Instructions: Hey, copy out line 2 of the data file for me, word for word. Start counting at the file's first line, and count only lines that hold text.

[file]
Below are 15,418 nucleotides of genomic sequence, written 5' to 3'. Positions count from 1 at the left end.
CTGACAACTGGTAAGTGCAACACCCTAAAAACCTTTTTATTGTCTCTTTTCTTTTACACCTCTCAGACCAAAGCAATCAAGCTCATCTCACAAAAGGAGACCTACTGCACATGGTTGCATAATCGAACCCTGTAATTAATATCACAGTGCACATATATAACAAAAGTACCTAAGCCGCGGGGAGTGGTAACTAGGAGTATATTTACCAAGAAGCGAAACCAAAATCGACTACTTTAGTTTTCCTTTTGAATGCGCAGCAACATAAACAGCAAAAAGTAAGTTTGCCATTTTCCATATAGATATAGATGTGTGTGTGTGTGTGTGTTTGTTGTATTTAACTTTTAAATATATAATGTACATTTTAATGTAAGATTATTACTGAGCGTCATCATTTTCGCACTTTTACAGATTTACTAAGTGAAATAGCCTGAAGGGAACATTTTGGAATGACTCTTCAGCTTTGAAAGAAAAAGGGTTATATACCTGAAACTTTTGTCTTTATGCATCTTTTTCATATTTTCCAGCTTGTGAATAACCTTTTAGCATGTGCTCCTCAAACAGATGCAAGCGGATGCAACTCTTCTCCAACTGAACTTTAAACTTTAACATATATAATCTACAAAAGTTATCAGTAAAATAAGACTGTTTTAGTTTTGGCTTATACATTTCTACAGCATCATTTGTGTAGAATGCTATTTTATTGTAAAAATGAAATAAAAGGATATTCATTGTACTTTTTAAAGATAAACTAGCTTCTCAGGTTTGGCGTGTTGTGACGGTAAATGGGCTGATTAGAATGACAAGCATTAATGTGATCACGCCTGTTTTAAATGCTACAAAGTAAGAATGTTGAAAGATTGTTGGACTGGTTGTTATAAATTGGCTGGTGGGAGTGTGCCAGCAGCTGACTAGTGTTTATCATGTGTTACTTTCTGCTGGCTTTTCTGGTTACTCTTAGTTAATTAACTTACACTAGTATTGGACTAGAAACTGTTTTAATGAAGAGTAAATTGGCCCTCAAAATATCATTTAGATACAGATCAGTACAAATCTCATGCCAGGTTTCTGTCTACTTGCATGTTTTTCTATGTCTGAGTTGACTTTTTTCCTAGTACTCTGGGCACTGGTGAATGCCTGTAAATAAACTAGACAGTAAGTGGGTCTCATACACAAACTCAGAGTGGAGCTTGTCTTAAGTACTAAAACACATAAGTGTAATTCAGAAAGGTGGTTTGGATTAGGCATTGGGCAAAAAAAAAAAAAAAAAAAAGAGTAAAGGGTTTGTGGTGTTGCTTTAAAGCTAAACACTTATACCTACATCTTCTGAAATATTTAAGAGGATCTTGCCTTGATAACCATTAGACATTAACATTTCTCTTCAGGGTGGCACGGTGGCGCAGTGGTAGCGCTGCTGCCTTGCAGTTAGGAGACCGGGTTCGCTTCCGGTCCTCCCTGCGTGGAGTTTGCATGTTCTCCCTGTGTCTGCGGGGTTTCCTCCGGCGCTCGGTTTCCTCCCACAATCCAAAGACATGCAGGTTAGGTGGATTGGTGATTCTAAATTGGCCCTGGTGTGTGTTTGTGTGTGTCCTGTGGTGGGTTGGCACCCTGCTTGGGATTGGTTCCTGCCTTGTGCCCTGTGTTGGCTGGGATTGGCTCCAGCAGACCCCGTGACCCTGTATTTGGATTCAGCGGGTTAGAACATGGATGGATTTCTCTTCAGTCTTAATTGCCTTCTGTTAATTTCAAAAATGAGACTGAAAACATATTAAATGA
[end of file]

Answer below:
CTGACAACTGGTAAGTGCAACACCCTAAAAACCTTTTTATTGTCTCTTTTCTTTTACACCTCTCAGACCAAAGCAATCAAGCTCATCTCACAAAAGGAGACCTACTGCACATGGTTGCATAATCGAACCCTGTAATTAATATCACAGTGCACATATATAACAAAAGTACCTAAGCCGCGGGGAGTGGTAACTAGGAGTATATTTACCAAGAAGCGAAACCAAAATCGACTACTTTAGTTTTCCTTTTGAATGCGCAGCAACATAAACAGCAAAAAGTAAGTTTGCCATTTTCCATATAGATATAGATGTGTGTGTGTGTGTGTGTTTGTTGTATTTAACTTTTAAATATATAATGTACATTTTAATGTAAGATTATTACTGAGCGTCATCATTTTCGCACTTTTACAGATTTACTAAGTGAAATAGCCTGAAGGGAACATTTTGGAATGACTCTTCAGCTTTGAAAGAAAAAGGGTTATATACCTGAAACTTTTGTCTTTATGCATCTTTTTCATATTTTCCAGCTTGTGAATAACCTTTTAGCATGTGCTCCTCAAACAGATGCAAGCGGATGCAACTCTTCTCCAACTGAACTTTAAACTTTAACATATATAATCTACAAAAGTTATCAGTAAAATAAGACTGTTTTAGTTTTGGCTTATACATTTCTACAGCATCATTTGTGTAGAATGCTATTTTATTGTAAAAATGAAATAAAAGGATATTCATTGTACTTTTTAAAGATAAACTAGCTTCTCAGGTTTGGCGTGTTGTGACGGTAAATGGGCTGATTAGAATGACAAGCATTAATGTGATCACGCCTGTTTTAAATGCTACAAAGTAAGAATGTTGAAAGATTGTTGGACTGGTTGTTATAAATTGGCTGGTGGGAGTGTGCCAGCAGCTGACTAGTGTTTATCATGTGTTACTTTCTGCTGGCTTTTCTGGTTACTCTTAGTTAATTAACTTACACTAGTATTGGACTAGAAACTGTTTTAATGAAGAGTAAATTGGCCCTCAAAATATCATTTAGATACAGATCAGTACAAATCTCATGCCAGGTTTCTGTCTACTTGCATGTTTTTCTATGTCTGAGTTGACTTTTTTCCTAGTACTCTGGGCACTGGTGAATGCCTGTAAATAAACTAGACAGTAAGTGGGTCTCATACACAAACTCAGAGTGGAGCTTGTCTTAAGTACTAAAACACATAAGTGTAATTCAGAAAGGTGGTTTGGATTAGGCATTGGGCAAAAAAAAAAAAAAAAAAAAGAGTAAAGGGTTTGTGGTGTTGCTTTAAAGCTAAACACTTATACCTACATCTTCTGAAATATTTAAGAGGATCTTGCCTTGATAACCATTAGACATTAACATTTCTCTTCAGGGTGGCACGGTGGCGCAGTGGTAGCGCTGCTGCCTTGCAGTTAGGAGACCGGGTTCGCTTCCGGTCCTCCCTGCGTGGAGTTTGCATGTTCTCCCTGTGTCTGCGGGGTTTCCTCCGGCGCTCGGTTTCCTCCCACAATCCAAAGACATGCAGGTTAGGTGGATTGGTGATTCTAAATTGGCCCTGGTGTGTGTTTGTGTGTGTCCTGTGGTGGGTTGGCACCCTGCTTGGGATTGGTTCCTGCCTTGTGCCCTGTGTTGGCTGGGATTGGCTCCAGCAGACCCCGTGACCCTGTATTTGGATTCAGCGGGTTAGAACATGGATGGATTTCTCTTCAGTCTTAATTGCCTTCTGTTAATTTCAAAAATGAGACTGAAAACATATTAAATGA